A Hong Kong blog that does a lot more than blog
News broke last week of the planned comeback of one of the most influential figures in South Korea’s modern musical history.
This May, following more than 30 years in relative obscurity, Kim Chu-ja will return to live performance, playing at some of Seoul’s biggest venues. I heard this news on Wednesday of last week; as chance would have it, the very same day that I was due to give my university students a lecture on the lady herself!
Kim’s influence on K-pop (Korean popular music) is hard to overstate. Before she burst onto the scene in 1969, female singers were expected to be fragile, demure little things, dressed in the traditional hanbok, singing in a high-pitched voice. Live performances were almost motionless.
And then came Kim Chu-ja.
With her breathy, intoxicating voice, mini-skirts and gyrating dance moves, Kim Chu-ja was overtly sexual. It needs to be understood that 1970s Korea was a conservative society, a far cry from today’s highly image-conscious, cosmetic surgery-undergoing Korea that we see reflected in the K-pop industry.
This winning combination of sex-appeal and genuine musical talent led to Kim becoming the dominant female artist of the decade. She was prolific, to say the least. Between 1969 and 1980, Kim released sixteen albums, many of which produced under the guidance of Korean folk and psychedelia legend, Shin Joong-hyun.
While much of Kim Chu-ja’s success may be attributed to Shin Joong-hyun, it was a collaboration of theirs that started her eventual decline. The song It’s a Lie was banned by the military dictatorship of the time for containing lyrics that inferred that the government was not to be trusted. As a bizarre footnote, the dictatorship suggested that Kim’s dance moves on a TV show included coded messages to North Korean spies!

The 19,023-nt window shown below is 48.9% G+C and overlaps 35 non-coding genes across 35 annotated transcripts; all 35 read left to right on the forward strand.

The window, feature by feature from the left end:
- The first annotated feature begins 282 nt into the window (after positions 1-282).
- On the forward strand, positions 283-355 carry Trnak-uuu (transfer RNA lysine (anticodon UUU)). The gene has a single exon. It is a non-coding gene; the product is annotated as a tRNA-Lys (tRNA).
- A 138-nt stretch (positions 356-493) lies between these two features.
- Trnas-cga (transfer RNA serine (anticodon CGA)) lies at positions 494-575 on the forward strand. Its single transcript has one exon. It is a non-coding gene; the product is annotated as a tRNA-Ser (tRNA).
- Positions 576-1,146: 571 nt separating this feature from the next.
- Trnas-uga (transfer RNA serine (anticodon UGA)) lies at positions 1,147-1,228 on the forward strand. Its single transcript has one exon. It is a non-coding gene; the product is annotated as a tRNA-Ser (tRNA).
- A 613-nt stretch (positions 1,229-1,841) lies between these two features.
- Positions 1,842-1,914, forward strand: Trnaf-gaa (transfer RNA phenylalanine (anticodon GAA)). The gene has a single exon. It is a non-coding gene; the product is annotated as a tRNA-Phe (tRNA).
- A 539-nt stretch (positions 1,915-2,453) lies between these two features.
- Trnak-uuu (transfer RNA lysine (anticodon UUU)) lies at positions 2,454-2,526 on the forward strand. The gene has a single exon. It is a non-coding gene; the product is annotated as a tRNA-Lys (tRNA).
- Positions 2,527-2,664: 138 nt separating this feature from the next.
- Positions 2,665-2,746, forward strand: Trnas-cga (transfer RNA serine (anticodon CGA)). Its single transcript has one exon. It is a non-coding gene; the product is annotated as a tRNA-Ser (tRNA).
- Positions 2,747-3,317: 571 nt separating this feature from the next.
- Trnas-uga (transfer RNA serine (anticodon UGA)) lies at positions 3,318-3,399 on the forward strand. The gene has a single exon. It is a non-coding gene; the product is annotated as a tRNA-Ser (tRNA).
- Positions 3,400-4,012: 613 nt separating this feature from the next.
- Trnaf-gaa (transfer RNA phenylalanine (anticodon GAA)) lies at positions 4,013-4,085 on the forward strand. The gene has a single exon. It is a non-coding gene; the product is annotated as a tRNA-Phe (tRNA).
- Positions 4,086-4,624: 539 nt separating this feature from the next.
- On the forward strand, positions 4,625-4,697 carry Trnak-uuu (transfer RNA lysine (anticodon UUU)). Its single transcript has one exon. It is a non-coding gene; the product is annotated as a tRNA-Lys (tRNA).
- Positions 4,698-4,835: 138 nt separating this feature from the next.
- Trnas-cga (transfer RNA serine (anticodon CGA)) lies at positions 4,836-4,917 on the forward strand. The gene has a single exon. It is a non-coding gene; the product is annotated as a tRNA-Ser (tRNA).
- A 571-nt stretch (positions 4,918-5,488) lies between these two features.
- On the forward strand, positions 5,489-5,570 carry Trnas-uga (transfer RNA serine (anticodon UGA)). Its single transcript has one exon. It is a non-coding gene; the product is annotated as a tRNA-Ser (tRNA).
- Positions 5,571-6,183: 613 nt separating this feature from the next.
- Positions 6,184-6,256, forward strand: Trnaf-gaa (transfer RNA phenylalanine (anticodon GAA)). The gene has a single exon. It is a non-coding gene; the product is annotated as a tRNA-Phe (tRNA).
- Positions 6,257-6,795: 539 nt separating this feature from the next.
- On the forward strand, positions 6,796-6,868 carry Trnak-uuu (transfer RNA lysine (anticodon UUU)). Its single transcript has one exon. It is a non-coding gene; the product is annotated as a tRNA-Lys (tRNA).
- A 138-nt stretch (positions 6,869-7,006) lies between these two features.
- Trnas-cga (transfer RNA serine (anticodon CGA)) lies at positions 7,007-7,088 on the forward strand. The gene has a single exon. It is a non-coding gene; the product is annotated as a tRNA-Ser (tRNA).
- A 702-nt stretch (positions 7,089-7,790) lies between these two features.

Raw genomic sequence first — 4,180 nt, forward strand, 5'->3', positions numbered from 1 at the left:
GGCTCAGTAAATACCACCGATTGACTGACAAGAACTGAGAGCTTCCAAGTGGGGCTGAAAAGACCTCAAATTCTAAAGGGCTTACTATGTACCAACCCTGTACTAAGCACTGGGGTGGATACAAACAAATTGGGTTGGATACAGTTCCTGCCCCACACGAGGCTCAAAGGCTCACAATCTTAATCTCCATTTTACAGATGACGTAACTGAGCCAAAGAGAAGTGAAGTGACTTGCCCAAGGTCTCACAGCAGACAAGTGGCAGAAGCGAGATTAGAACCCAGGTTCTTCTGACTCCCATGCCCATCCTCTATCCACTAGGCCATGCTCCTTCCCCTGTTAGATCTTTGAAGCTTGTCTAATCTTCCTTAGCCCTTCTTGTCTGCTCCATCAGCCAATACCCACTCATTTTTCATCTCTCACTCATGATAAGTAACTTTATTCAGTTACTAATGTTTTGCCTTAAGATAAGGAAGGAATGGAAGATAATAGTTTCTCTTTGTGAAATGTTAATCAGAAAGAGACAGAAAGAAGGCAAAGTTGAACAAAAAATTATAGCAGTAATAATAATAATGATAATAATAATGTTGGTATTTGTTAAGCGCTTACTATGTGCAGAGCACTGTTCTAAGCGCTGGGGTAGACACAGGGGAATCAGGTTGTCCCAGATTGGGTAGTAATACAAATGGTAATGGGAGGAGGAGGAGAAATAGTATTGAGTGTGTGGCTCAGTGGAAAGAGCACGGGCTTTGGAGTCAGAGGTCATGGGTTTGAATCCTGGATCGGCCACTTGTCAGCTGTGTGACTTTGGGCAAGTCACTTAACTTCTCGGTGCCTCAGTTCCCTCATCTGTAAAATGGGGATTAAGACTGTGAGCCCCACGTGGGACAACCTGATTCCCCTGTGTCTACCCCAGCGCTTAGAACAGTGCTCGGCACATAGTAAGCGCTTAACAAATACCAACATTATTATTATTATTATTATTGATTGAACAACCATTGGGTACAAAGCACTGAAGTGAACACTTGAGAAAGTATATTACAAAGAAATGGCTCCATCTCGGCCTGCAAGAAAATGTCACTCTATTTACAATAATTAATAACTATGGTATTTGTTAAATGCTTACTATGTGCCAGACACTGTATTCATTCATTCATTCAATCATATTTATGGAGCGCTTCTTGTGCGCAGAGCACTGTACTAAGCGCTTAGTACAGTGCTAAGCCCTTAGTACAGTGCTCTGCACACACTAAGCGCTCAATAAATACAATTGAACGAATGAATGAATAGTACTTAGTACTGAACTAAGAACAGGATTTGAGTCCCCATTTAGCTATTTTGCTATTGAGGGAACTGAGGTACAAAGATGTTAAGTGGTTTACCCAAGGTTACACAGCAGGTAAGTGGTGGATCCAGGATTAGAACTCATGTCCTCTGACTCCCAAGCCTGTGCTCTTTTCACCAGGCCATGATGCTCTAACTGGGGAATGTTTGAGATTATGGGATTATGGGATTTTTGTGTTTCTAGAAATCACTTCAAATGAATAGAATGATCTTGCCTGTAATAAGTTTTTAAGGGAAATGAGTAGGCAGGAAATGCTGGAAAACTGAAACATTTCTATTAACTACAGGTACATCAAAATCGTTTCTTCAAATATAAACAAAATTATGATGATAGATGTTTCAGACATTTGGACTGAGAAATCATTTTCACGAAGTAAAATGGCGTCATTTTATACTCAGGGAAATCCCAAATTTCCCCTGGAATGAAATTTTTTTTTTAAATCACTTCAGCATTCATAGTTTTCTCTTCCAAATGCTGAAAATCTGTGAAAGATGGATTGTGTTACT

Kim’s career never really recovered from this set-back at a time when the government had full control of radio playlists. Her decline was beset by personal tragedy, too. When Kim rejected a marriage proposal from her obsessive agent, he severed her face with a broken beer bottle. As a result, a dark irony is that she became probably the first Korean pop idol to undergo cosmetic surgery; albeit for very different reasons than today’s thin-nosed, buxom-chested mannequins.
It is rumoured that Kim Chu-ja spent the vast majority of the 80s and 90s (barring a brief, unsuccessful comeback attempt in 1988) as a virtual recluse in the port city of Busan.